A private experimental rocket that could lay the foundation for a fully reusable launch system has passed its most ambitious test yet, flying 24 stories high and then sticking its landing.
SpaceX's Grasshopper rocket ascended 263 feet (80 meters) into the Texas sky during its fourth-ever test flight on March 7, doubling its highest hop to date. Grasshopper hovered for 34 seconds before heading back down and landing softly at the center of its launchpad, SpaceX officials said.
This latest test flight, conducted at SpaceX's rocket development facility in McGregor, Texas, was unmanned. But a dummy dressed as Johnny Cash rode along on the rocket's exterior, which explains why SpaceX set its video of the Grasshopper flight to Cash's famous song "Ring of Fire."
"Hey Johnny, how was the ride?" SpaceX officials said Thursday (March 14) via the company's official Twitter feed in a post that also linked to a screenshot showing the rocket-riding "Mannequin in Black."
SpaceX wants to make spaceflight much cheaper by developing fully and rapidly reusable rockets. Grasshopper is key to making this goal a reality, officials said.
"With Grasshopper, SpaceX engineers are testing the technology that would enable a launched rocket to land intact, rather than burning up upon reentry to the Earth’s atmosphere," company officials said in a statement after the rocket's fourth test flight.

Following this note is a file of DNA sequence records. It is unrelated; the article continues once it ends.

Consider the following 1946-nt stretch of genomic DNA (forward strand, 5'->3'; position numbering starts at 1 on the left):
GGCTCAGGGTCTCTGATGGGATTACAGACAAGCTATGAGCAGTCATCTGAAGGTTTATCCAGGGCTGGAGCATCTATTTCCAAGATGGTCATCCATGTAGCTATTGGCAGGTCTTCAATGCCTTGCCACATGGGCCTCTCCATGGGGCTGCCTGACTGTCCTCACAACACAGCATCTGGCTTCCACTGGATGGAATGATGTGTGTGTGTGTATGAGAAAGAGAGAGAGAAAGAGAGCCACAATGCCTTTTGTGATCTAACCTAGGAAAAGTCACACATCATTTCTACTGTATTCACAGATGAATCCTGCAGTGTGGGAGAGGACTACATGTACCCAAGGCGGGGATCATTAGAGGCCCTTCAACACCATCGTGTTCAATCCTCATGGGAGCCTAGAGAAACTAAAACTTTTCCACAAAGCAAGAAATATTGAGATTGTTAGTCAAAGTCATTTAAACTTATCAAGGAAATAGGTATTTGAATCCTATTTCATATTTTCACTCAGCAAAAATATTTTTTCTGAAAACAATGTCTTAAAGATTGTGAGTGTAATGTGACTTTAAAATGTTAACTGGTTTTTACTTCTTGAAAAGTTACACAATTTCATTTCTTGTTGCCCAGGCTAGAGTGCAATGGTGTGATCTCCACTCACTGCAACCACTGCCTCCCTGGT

Grasshopper stands about 10 stories tall and incorporates the first-stage tank of SpaceX's Falcon 9 rocket, which launched the company's robotic Dragon capsule on its second contracted cargo run to the International Space Station for NASA earlier this month.
Grasshopper is powered by a single engine (compared to nine for the Falcon 9). It lands vertically on four metallic legs.
The experimental rocket's test campaign has achieved exponential altitude increases with every successive flight.
Grasshopper's first flight, which took place last September, reached a height of 8.2 feet (2.5 m). The rocket then flew to altitudes of 17.7 feet (5.4 m) and 131 feet (40 m) in November and December, respectively.
The California-based SpaceX holds a $1.6 billion NASA contract to make 12 unmanned supply runs to the space station. Dragon is slated to end its current mission on March 25, when it will splash down in the Pacific Ocean off the coast of Baja California.
The company is also developing a manned version of Dragon and is one of several firms competing to fly NASA astronauts to and from the orbiting lab.